My friend Doug, who used to administer the ABL San Jose Lasers mailing list (he's the father of a boy and a girl), told me, "boys are interested in favorable resolution; girls are interested in a fair one."
Boys and girls seem to handle the end of the game differently, too. Boys need 10 summonses for dinner before coming inside, and they never change. When a professional athlete reaches the end of the line, how easy it for him to admit it to himself? Brett Favre, surely you've seen those films of Willie Mays.
On the other hand, take Houston Comet Dawn Staley, one of the greatest players ever. She knows it's time to stop playing, but will there be second thoughts about retirement during press conferences, and three different farewell tours? Probably not. Will she be as great in her other job, head basketball coach at Temple University, where she's already won the conference coach of the year award twice, and one of her players was a top 10 draft pick?
Houston seems to be the city where great players gather for one last push, even though Charles Barkley, Clyde Drexler, and Scottie Pippen looked truly weird in Rockets uniforms. Dawn Staley spent her first seven seasons in Charlotte, while Tamecka Dixon played her nine in Los Angeles. They bring to Houston 490 games played, 1970 assists, and 580 steals. Another seven-year veteran, Dominique Canty, fills out a three-guard rotation (she seems to do a very little bit of everything), but it's impossible to tell which of their two kids -- rookie Anastasia Kostaki and sophomore Roneeka Hodges -- will be around next year, or even at the end of training camp.
Detroit starts five All-Stars, but it's going to be a few years until these Shock reach the level of Houston's old nucleus of forwards Sheryl Swoopes and Tina Thompson plus guard Cynthia Cooper, which led the Comets to championships in the WNBA's first four seasons.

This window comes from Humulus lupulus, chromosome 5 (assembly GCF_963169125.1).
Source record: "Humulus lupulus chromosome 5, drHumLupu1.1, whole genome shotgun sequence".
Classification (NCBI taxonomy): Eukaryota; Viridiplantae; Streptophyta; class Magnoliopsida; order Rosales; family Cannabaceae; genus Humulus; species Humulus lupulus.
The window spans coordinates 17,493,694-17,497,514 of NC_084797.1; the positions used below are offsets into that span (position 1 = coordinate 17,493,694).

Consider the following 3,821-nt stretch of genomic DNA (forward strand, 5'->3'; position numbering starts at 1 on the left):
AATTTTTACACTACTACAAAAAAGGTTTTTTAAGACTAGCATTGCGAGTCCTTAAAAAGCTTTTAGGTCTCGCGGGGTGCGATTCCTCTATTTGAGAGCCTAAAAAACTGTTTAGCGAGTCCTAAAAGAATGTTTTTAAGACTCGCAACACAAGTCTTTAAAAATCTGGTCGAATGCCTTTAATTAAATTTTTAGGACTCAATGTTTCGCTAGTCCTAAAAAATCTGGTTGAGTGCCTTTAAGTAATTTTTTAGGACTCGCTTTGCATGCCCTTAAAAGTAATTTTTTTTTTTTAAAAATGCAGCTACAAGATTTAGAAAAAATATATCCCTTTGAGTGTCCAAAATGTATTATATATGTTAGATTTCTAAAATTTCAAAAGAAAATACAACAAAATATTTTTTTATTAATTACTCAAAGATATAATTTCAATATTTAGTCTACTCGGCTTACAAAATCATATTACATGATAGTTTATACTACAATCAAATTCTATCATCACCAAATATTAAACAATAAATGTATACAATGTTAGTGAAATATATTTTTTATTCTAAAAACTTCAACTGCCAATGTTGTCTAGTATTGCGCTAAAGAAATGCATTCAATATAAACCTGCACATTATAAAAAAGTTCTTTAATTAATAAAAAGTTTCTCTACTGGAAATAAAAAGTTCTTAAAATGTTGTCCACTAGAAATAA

Swoopes might be the best defender in league history, while her scoring and assist averages in her ninth season were equal to or better than her career averages. Thompson might be slowing down -- an injury limited her to 15 games in 2005, with scoring and rebound averages down from 2004 by about half. Rookies Liz Shimek, a prolific scorer, and Tiffany Stansbury, a big rebounder, seem to have ensured their apprentice roles on the roster. Shoud Houston keep a forward with experience between "legend" and "rookie", second-year swingwoman Roneeka Hodges is ahead of fifth-year power player Kayte Christensen.
Rebounder and shotblocker Michelle Snow and Tari Phillips share the center job. Both have won the most improved player award; the Comets will need Snow to continue improving.
NWBL connection: Swoopes won a couple of NWBL titles with the Houston Stealth, but it was the one time I saw her with the Dallas Fury that floored me. The Fury's plan against the San Jose Spiders was to release the backcourt players on a Spider field goal attempt so early that the rebounder had to throw a very long pass to start the break; it had to be a baseball pass almost every time. The trouble is that the baseball pass requires a wide open receiver plus a passer with room to cock and release -- for the first 10 minutes or so, the Spiders kept the score close by interfering with the Fury break, but then Swoopes started class. She grabbed two rebounds, dribbled clear of the pack to give herself some room, and then fired perfect passes downcourt to lead to fast break baskets. After she showed the outlet passers how to do it, she moved outside and got out on the break herself, flying past kids 10 years her junior. The Fury won by 20.
Outlook: The Comets have been in the playoffs eight years out of nine. They'll make it again, but to get as far as, say, the conference finals against Seattle, there are several "ifs". If Swoopes' ankles hold up, if Dixon provides enough of a shooting threat to spread the floor for the All-Decade trio, if Snow keeps improving at center, if the emotional lift provided by Staley's farewell tour is a great one...